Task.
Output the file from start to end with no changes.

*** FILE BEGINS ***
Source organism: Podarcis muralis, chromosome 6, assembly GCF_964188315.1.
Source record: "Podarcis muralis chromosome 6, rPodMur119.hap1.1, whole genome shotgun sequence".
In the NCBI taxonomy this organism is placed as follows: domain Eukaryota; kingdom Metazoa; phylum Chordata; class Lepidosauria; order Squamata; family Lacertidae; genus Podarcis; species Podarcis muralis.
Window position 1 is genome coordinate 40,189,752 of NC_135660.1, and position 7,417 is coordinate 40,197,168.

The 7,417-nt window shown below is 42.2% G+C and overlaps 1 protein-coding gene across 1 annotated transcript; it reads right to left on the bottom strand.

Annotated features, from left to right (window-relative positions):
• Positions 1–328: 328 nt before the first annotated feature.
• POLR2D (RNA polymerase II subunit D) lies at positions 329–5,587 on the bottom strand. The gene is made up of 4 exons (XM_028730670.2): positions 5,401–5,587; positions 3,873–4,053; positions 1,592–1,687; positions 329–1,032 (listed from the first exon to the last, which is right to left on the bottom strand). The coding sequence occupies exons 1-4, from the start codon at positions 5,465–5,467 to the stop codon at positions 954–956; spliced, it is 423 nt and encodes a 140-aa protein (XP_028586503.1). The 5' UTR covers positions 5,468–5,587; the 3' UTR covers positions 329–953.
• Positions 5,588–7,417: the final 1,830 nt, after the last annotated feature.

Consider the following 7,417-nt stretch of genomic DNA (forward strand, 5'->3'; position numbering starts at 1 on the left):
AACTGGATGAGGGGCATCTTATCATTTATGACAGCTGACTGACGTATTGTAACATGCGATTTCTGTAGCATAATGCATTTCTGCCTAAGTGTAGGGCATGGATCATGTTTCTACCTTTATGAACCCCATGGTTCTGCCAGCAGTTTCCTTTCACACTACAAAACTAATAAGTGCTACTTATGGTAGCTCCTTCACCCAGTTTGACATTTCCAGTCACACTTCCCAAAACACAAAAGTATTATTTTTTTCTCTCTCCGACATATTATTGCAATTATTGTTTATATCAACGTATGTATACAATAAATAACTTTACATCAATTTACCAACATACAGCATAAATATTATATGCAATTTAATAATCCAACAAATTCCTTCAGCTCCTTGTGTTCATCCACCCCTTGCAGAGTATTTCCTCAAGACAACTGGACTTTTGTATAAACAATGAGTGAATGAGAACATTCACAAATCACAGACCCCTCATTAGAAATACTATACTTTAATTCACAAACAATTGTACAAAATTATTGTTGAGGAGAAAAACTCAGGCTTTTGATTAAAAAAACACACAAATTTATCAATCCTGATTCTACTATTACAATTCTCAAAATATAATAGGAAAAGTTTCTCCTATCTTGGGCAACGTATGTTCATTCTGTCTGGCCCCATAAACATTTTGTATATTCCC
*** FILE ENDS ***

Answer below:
Source organism: Podarcis muralis, chromosome 6, assembly GCF_964188315.1.
Source record: "Podarcis muralis chromosome 6, rPodMur119.hap1.1, whole genome shotgun sequence".
In the NCBI taxonomy this organism is placed as follows: domain Eukaryota; kingdom Metazoa; phylum Chordata; class Lepidosauria; order Squamata; family Lacertidae; genus Podarcis; species Podarcis muralis.
Window position 1 is genome coordinate 40,189,752 of NC_135660.1, and position 7,417 is coordinate 40,197,168.

The 7,417-nt window shown below is 42.2% G+C and overlaps 1 protein-coding gene across 1 annotated transcript; it reads right to left on the bottom strand.

Annotated features, from left to right (window-relative positions):
• Positions 1–328: 328 nt before the first annotated feature.
• POLR2D (RNA polymerase II subunit D) lies at positions 329–5,587 on the bottom strand. The gene is made up of 4 exons (XM_028730670.2): positions 5,401–5,587; positions 3,873–4,053; positions 1,592–1,687; positions 329–1,032 (listed from the first exon to the last, which is right to left on the bottom strand). The coding sequence occupies exons 1-4, from the start codon at positions 5,465–5,467 to the stop codon at positions 954–956; spliced, it is 423 nt and encodes a 140-aa protein (XP_028586503.1). The 5' UTR covers positions 5,468–5,587; the 3' UTR covers positions 329–953.
• Positions 5,588–7,417: the final 1,830 nt, after the last annotated feature.

Consider the following 7,417-nt stretch of genomic DNA (forward strand, 5'->3'; position numbering starts at 1 on the left):
AACTGGATGAGGGGCATCTTATCATTTATGACAGCTGACTGACGTATTGTAACATGCGATTTCTGTAGCATAATGCATTTCTGCCTAAGTGTAGGGCATGGATCATGTTTCTACCTTTATGAACCCCATGGTTCTGCCAGCAGTTTCCTTTCACACTACAAAACTAATAAGTGCTACTTATGGTAGCTCCTTCACCCAGTTTGACATTTCCAGTCACACTTCCCAAAACACAAAAGTATTATTTTTTTCTCTCTCCGACATATTATTGCAATTATTGTTTATATCAACGTATGTATACAATAAATAACTTTACATCAATTTACCAACATACAGCATAAATATTATATGCAATTTAATAATCCAACAAATTCCTTCAGCTCCTTGTGTTCATCCACCCCTTGCAGAGTATTTCCTCAAGACAACTGGACTTTTGTATAAACAATGAGTGAATGAGAACATTCACAAATCACAGACCCCTCATTAGAAATACTATACTTTAATTCACAAACAATTGTACAAAATTATTGTTGAGGAGAAAAACTCAGGCTTTTGATTAAAAAAACACACAAATTTATCAATCCTGATTCTACTATTACAATTCTCAAAATATAATAGGAAAAGTTTCTCCTATCTTGGGCAACGTATGTTCATTCTGTCTGGCCCCATAAACATTTTGTATATTCCC